Category: single

There’s Old Wave. There’s New Wave. And there’…

There’s Old Wave. There’s New Wave. And there’s David Bowie.

Top, an ad for the album Low. Bottom, the back of the sleeve for the “Beauty And The Beast” single from Heroesboth from 1977.

Billy Preston, 1974.

Billy Preston, 1974.

Holy cow! I’d never seen this before. I’d only seen the heavily edited version used on the picture sleeve of “Nothing From Nothing”, his third #1 single, which spent 18 weeks on the chart in all.

The Doors, “Riders On The Storm,” France, rele…

The Doors, “Riders On The Storm,” France, released June 1971. (Jim was living in Paris by then.)

Aretha Franklin, working up a mighty sweat for…

Aretha Franklin, working up a mighty sweat for “Rock Steady,” released November 26, 1971, from the album Young, Gifted and Black.

American Pie, by Don McLean, released November…

American Pie, by Don McLean, released November, 1971.

Funny thing about this one: the single version is longer than the album version! The album version runs 8:33, but that was too long to fit on one side of a single in 1971. Instead, it’s split into sections of 4:11 (A-side) and 4:31 (B-side), to allow a little overlap when turning the record over.

It’s understandable that people bring up “American Pie” when the anniversary of the plane crash that killed Buddy Holly, Richie Valens and The Big Bopper (JP Richardson) comes around every Feb. 3, because that’s where the song starts. After that, though, it goes further into America, politics, religion, fantasy, reality, dreams, and more. As Don McLean said on his website:

Metaphorically the song continues to evolve to the present time. It is not a nostalgia song. American Pie changes as America itself is changing.

…but tumblr folks should also note two things.

1) Don McLean was a huge fan of Buddy Holly in high-school, and had no idea why the rest of the kids in his school didn’t get it. They didn’t even care when Buddy died.

I mean, I went to school and mentioned it and they said, ‘So what?’ So I carried this yearning and longing, if you will, this weird sadness that would overtake me…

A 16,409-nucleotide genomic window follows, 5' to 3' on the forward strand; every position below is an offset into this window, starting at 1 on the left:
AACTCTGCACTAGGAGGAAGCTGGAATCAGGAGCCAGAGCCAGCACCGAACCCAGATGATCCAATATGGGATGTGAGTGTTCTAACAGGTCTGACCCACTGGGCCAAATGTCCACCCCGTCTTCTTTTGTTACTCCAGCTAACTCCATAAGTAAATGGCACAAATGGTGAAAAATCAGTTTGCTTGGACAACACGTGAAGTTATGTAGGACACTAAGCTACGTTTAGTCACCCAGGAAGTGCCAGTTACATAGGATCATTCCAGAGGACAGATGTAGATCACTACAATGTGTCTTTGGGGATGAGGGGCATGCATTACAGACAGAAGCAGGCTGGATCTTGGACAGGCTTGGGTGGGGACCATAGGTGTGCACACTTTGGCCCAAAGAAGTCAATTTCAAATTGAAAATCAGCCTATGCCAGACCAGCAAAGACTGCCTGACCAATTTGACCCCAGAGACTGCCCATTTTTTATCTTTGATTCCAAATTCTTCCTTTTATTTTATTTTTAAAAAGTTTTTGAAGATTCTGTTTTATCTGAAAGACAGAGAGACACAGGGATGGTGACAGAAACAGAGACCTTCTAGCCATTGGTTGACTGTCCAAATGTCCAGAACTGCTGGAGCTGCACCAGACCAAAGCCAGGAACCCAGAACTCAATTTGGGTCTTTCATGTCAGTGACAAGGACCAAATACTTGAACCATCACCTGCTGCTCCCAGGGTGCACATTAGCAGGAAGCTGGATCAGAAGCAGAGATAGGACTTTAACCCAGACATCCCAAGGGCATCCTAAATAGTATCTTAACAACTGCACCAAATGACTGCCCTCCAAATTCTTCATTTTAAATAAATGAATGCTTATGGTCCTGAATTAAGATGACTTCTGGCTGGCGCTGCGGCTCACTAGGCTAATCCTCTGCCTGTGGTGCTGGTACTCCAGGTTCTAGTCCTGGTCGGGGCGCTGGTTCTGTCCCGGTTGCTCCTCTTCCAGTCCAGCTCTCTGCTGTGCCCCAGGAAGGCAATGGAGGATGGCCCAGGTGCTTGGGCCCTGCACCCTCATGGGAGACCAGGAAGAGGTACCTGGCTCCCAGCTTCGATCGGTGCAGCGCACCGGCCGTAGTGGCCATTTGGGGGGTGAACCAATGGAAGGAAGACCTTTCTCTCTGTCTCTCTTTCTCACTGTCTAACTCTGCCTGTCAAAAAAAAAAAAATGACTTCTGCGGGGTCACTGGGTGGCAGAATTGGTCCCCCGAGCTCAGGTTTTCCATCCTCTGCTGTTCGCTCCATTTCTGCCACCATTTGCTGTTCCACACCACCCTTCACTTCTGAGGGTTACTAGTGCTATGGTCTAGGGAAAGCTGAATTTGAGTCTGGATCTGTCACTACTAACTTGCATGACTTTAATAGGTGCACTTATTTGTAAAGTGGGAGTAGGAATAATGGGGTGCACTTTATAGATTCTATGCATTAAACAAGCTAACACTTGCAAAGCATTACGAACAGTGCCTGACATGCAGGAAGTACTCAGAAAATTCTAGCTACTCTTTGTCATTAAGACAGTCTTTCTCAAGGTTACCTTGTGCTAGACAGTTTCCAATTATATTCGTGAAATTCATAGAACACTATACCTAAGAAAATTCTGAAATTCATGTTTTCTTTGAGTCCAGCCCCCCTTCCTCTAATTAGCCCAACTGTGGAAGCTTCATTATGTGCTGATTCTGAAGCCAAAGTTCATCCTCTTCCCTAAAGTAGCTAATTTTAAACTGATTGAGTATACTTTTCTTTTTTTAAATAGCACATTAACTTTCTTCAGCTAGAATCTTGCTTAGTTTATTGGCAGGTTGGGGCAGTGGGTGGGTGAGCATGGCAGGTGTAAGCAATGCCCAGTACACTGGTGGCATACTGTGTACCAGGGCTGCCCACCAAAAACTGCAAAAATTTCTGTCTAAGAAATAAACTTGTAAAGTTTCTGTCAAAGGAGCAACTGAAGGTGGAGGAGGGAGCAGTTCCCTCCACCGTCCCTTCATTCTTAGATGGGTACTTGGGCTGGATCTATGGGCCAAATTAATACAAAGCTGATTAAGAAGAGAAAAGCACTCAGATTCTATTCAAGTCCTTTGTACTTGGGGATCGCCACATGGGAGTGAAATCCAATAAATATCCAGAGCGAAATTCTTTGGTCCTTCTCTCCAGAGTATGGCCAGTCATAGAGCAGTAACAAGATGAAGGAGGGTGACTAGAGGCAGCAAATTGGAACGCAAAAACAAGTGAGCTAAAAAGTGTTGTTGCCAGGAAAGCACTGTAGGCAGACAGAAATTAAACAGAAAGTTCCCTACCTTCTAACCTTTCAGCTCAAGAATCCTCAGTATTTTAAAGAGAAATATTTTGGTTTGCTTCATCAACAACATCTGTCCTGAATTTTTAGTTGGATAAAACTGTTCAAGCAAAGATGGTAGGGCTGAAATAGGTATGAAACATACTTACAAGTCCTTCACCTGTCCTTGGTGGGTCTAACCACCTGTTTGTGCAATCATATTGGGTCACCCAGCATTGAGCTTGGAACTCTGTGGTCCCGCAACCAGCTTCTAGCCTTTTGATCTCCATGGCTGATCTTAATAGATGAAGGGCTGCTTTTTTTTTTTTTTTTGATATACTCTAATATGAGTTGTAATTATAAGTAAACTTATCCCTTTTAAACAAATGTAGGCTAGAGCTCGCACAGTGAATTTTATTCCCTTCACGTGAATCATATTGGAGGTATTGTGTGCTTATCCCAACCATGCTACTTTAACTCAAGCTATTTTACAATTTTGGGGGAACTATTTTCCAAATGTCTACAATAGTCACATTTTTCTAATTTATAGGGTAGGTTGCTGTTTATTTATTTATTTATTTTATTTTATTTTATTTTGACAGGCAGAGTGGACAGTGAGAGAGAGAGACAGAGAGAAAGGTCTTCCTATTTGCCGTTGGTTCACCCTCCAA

Sound familiar? 

2) Maybe it was more than just “weird sadness.” Don has talked about wrestling with depression – which of course is different than being sad. “American Pie” was a huge hit, but that only made things worse. 

The success I got with ‘American Pie’ really threw me off. It just shattered my lifestyle and made me quite neurotic and extremely petulant. I was really prickly for a long time.

If the things you’re doing aren’t increasing your energy and awareness and clarity and enjoyment, then you feel as though you’re moving blindly. That’s what happened to me. I seemed to be in a place where nothing felt like anything, and nothing meant anything.

Literally nothing mattered. It was very hard for me to wake up in the morning and decide why it was I wanted to get up.

Sound familiar?

This really is one of the most amazing pop songs ever recorded, for so many more reasons than most people ever talk about.

David Bowie, “Sweet Thing” single, 1974

David Bowie, “Sweet Thing” single, 1974

The Doors, “Love Her Madly” single, from the a…

The Doors, “Love Her Madly” single, from the album LA Woman. Seen here: the Swedish sleeve, March, 1971. Check the name of the b-side!

The Rolling Stones, “She’s A Rainbow,” from Th…

The Rolling Stones, “She’s A Rainbow,” from Their Satanic Majesties Request

digthe60s: Japanese release of The Who’s singl…

digthe60s:

Japanese release of The Who’s single “Dogs/Circles”, 1968

“There was nothing in my life bigger than beer, excepting you little darling.” A playful nod to The Small Faces’ acid-spiked music hall mini-operas, both anchored and elevated by Keith Moon’s inimitable drumming. The Who have largely disavowed the track, but what the hell do THEY know? LOL

“Sorrow,” David Bowie’s cover of The McCoys 19…

“Sorrow,” David Bowie’s cover of The McCoys 1966 track, was the only UK single released from Pin Ups. The b-side, “Amsterdam” (Jacques Brel, 1964), was recorded in 1971 for Ziggy Stardust, but not released until this 1973 single.